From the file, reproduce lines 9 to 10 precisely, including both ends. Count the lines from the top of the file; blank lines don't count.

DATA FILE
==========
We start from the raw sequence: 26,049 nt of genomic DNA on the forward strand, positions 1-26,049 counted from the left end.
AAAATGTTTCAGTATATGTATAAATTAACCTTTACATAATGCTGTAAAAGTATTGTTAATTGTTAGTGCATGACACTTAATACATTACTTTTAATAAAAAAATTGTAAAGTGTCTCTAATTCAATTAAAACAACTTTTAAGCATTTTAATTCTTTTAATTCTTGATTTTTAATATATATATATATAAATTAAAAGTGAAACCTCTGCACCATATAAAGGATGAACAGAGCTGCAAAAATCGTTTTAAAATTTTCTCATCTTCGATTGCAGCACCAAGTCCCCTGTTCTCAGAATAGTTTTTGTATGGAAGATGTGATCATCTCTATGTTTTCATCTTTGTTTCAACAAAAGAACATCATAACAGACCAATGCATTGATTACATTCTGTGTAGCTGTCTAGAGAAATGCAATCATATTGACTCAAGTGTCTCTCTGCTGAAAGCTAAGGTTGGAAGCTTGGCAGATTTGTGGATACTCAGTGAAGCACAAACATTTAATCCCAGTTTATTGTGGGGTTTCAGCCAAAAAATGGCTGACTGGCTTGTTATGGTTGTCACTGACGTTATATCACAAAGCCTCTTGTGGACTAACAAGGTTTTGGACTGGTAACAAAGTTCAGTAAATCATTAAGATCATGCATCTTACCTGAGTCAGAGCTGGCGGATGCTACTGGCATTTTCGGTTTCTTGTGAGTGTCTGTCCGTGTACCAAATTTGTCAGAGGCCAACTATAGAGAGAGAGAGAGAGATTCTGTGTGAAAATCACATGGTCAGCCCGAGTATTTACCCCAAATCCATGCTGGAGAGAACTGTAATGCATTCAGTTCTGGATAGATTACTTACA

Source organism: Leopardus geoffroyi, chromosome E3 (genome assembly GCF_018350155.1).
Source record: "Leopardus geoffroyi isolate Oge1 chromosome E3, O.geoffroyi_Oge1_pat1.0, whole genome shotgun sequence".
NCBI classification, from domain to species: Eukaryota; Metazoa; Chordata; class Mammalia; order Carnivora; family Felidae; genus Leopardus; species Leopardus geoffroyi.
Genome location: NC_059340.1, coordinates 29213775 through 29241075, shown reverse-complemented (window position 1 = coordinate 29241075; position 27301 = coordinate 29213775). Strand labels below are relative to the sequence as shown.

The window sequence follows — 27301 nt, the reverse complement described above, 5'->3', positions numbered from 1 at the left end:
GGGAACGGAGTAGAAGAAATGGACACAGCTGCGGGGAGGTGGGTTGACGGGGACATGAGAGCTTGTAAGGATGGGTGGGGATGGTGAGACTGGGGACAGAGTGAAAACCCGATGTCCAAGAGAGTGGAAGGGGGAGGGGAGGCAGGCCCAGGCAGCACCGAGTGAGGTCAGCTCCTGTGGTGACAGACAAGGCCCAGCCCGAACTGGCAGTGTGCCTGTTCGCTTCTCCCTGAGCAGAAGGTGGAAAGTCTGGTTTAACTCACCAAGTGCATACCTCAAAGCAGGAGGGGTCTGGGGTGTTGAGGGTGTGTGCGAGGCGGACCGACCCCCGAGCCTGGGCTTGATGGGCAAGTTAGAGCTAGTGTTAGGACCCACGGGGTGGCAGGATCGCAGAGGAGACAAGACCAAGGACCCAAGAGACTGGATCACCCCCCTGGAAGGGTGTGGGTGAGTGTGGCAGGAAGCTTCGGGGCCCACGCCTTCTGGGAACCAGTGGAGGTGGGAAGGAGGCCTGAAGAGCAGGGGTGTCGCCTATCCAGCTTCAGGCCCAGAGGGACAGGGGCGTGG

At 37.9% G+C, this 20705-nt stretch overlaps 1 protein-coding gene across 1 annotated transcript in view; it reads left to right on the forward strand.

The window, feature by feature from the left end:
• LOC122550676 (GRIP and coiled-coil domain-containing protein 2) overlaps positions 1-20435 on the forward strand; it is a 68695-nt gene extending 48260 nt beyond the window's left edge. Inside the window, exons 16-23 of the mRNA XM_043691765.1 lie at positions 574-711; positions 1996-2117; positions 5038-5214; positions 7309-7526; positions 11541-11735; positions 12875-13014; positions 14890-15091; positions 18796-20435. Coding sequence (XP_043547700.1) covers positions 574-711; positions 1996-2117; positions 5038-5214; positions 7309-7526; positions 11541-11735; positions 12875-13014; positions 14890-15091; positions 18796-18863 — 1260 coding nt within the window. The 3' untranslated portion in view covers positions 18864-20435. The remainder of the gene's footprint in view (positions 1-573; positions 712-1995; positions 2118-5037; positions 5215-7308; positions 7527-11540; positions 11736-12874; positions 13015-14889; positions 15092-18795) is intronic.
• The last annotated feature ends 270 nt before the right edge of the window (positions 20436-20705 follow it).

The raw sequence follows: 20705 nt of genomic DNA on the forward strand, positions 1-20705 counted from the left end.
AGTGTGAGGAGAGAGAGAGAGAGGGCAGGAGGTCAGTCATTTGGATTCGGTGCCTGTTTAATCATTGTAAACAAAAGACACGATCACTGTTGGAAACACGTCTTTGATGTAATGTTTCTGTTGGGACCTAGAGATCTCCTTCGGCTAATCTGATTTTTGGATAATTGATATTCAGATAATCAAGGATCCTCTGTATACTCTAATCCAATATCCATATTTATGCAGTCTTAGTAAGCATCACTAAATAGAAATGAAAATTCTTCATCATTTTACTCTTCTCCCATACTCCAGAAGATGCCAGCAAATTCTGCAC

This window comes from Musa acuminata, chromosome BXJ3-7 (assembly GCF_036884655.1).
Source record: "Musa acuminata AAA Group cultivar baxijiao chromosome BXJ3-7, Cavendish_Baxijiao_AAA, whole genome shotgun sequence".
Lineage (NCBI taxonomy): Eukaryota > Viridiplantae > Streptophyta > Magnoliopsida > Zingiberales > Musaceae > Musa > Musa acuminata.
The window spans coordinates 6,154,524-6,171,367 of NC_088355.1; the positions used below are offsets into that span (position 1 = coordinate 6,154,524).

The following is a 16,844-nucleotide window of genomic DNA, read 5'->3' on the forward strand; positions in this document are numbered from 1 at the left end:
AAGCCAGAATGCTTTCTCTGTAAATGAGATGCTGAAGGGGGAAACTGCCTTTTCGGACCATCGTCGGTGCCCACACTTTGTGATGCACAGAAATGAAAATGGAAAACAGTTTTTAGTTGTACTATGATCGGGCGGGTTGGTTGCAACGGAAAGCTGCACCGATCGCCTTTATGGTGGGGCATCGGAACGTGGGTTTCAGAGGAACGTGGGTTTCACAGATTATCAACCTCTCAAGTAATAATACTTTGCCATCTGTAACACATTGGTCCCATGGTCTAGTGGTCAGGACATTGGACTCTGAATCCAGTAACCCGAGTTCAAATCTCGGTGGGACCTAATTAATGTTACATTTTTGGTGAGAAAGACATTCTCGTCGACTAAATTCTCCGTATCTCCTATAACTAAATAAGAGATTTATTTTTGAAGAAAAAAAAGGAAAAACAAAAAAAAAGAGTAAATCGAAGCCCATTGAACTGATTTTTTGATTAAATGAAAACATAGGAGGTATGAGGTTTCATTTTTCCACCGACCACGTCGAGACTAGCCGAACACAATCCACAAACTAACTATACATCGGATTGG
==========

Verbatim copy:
At 37.9% G+C, this 20705-nt stretch overlaps 1 protein-coding gene across 1 annotated transcript in view; it reads left to right on the forward strand.

The window, feature by feature from the left end: